Later, in Homo Sacer, in a chapter entitled “The Ban and the Wolf,” Agamben returns to his discussion of animality in the context of the political conditions of modernity. He notes that the werewolf, in its origin, is closely related to the figure of homo sacer, or sacred man, who, in contradiction to his title, can be killed but not sacrificed. He notes that Germanic and Anglo-Saxon sources define the bandit (who is excluded from the polis and the laws that protect the demos such that anyone may kill him) as a wolf-man. “What had to remain in the collective unconscious as a monstrous hybrid of human and animal, divided between the forest and the city—the werewolf—is, therefore, in its origin the figure of the man who has been banned from the city.” Notably, for all of its etymological inquiries, for all of genealogical tracings of an obscure figure of ancient law, Homo Sacer concerns itself first and foremost with what Agamben calls “the nomos of the modern,” under which the state of exception (which can be traced back first to sacred man and then to the werewolf) becomes permanent.

Agamben notes that, as a term, “homo sacer” makes almost no sense, burdened as it is with so many contradictory meanings. For example, if the man in question is sacred—that is, if he belongs to the gods—why may he be killed by anyone? To come to some understanding of the term, although this definition does not account for its complexity entirely, we might articulate it with a concept of history and say that homo sacer is excluded from all humanity, including that which we call history. Homo sacer, in other words, cannot be made meaningful, cannot be included in the city, in the purview of “Man properly so-called.” In some sense, homo sacer is already removed from such profanity, from human use and is therefore already sacred, but cannot partake in a becoming sacred that meaning requires. If this point seems contradictory, it is. That meaning is human is part and parcel of Hegel’s notion of history, but at the same time this meaning, history itself, requires spirit, something fundamentally non-human, in order to mean.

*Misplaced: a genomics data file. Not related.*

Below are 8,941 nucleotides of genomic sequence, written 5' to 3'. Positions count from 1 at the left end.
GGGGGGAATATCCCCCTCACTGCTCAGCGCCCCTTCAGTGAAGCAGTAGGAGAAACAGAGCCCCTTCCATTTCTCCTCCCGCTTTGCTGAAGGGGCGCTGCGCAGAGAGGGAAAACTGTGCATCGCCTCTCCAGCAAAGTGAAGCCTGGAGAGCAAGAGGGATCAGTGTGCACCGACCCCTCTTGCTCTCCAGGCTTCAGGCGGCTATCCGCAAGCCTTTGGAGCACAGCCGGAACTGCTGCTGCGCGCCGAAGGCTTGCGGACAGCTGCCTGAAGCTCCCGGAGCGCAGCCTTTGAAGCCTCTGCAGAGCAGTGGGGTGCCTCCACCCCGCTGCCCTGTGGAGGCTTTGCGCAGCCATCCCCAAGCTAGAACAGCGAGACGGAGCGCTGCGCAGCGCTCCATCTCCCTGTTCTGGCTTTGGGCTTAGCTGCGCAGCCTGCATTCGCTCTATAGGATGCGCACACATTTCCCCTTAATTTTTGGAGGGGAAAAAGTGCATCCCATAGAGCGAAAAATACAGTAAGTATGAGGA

Glen Duncan’s title refers literally to Jacob Marlowe, the last of his kind. However, I can’t hear it or read it without thinking of Fukuyama’s the last man who comes at the end of history or of Nietzsche’s last man who heralds the arrival of what comes after the human. However, this echo raises the question of whether Marlowe is the last wer and the last wolf, the last human (or at least the last man) as well as the last beast or if he is the last werewolf, the last intersection of the two? That is, with his conclusion does the distinction between human and animal cease or is it completed? Whatever the case, he is both human and beast, an animal in an urban world, a creature whose fleshly (dare I say natural?) appetites—which include well-aged scotch and constant sexual intercourse—can only be satiated by the conveniences of modern culture. He lives always in a human world, but apart from humanity. He is integrated in the system of culture through his investments, but has few friends and a life that has no value whatsoever. he may be captured and tortured without consequence, killed by those who hate and fear him without anyone knowing or caring.

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Some thoughts on magic in Peake’s Gormenghast

Posted in Here at the End of All Things, The Generic, Writing with tags , , , , , , , , on 31 August 2013 by Ben

One of the questions that preoccupies criticism of Mervyn Peake’s Gormenghast novels is whether they are generic fantasy. Of course, they were written and published at a time when there was no such thing–or no such thing in the sense that we mean today. That they are often referred to as a trilogy–despite numerous facts that run contrary to such a designation–implies a desire on the part of critics, reviewers, and capitalists to recuperate Peake under a generic, and therefore valorzing heading that will thus allow for further commodification. “Like Tolkien? You’ll LOVE Titus Groan! Please ignore all of the ways in which it is different… mumble… mumble… look over there! Yoink!” [Steals money, runs away.]